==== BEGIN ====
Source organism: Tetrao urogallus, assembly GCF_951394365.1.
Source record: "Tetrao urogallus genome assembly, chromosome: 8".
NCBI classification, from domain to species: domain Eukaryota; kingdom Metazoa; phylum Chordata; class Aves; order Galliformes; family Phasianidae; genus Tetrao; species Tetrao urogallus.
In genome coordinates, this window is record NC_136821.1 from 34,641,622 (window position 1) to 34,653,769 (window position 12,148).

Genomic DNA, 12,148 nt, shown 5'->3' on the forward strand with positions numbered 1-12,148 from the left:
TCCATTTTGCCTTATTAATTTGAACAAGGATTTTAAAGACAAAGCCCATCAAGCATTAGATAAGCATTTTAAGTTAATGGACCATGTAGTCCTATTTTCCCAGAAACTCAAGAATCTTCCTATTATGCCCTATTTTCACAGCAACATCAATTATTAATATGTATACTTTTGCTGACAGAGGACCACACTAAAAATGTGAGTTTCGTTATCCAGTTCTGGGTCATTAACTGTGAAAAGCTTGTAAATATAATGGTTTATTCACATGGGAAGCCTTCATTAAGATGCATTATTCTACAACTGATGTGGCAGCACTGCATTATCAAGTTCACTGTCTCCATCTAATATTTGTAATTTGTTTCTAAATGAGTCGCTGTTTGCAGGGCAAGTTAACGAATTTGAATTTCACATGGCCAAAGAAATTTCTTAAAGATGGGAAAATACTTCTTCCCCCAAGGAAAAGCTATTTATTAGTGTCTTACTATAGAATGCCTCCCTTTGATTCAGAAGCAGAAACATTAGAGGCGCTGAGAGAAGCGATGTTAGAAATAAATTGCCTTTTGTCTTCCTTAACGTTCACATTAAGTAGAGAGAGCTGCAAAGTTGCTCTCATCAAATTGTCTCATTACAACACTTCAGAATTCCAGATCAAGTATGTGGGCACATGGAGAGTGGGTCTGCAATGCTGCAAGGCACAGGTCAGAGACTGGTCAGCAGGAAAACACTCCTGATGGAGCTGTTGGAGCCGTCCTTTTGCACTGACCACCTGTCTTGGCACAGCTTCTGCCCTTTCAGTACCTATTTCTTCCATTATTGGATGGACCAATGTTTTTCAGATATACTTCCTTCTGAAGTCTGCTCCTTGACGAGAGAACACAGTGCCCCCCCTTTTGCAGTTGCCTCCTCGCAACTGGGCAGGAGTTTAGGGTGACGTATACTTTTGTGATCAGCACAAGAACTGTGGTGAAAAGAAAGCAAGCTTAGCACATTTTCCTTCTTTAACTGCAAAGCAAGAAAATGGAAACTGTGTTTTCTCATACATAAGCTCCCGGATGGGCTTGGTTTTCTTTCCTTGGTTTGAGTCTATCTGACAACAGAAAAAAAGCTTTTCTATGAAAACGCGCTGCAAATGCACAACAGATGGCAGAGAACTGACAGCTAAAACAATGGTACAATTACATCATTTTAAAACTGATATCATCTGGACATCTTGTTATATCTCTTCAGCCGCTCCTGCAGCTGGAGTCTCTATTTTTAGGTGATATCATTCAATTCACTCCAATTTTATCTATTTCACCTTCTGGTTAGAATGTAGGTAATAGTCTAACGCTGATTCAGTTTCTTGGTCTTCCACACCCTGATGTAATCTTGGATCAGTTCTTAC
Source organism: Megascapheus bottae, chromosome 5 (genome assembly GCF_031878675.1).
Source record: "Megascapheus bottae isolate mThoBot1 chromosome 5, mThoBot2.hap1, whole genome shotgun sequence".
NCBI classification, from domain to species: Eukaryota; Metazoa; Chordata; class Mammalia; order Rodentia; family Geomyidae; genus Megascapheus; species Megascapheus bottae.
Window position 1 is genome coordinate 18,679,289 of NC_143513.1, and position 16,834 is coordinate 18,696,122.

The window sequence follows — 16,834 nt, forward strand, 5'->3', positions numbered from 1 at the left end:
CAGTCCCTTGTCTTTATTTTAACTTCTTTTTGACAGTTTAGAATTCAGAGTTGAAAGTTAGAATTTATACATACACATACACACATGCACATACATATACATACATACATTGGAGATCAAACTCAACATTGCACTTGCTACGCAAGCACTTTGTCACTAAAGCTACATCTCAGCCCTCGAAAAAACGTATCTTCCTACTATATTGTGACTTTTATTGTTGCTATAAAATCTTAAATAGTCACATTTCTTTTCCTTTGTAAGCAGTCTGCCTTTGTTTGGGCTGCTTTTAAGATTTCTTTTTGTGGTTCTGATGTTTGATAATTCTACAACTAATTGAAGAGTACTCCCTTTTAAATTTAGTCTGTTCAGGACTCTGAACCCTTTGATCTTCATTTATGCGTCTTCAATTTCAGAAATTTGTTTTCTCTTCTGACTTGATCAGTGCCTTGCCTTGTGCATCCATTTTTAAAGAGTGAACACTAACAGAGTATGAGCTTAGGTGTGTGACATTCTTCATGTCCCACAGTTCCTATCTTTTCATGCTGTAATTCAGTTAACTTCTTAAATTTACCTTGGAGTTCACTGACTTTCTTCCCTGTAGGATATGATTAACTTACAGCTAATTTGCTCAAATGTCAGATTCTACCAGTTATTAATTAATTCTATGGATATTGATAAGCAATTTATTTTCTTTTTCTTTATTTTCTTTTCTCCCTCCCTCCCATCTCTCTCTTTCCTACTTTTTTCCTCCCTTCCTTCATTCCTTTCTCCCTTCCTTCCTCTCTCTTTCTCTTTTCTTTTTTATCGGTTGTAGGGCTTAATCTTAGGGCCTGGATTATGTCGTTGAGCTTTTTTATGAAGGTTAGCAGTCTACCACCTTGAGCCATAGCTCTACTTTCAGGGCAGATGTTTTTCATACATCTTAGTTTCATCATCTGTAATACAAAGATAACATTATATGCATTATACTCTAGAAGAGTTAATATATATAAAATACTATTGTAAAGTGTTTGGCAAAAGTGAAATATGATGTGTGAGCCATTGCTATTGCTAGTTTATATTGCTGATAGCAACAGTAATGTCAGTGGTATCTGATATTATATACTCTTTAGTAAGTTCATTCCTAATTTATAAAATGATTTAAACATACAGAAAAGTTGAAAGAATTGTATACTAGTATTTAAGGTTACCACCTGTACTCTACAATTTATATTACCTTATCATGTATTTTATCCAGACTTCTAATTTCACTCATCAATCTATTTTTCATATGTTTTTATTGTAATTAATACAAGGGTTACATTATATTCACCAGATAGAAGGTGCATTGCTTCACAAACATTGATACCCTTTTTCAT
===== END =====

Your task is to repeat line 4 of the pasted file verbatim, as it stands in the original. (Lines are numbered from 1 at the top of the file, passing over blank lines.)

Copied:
In genome coordinates, this window is record NC_136821.1 from 34,641,622 (window position 1) to 34,653,769 (window position 12,148).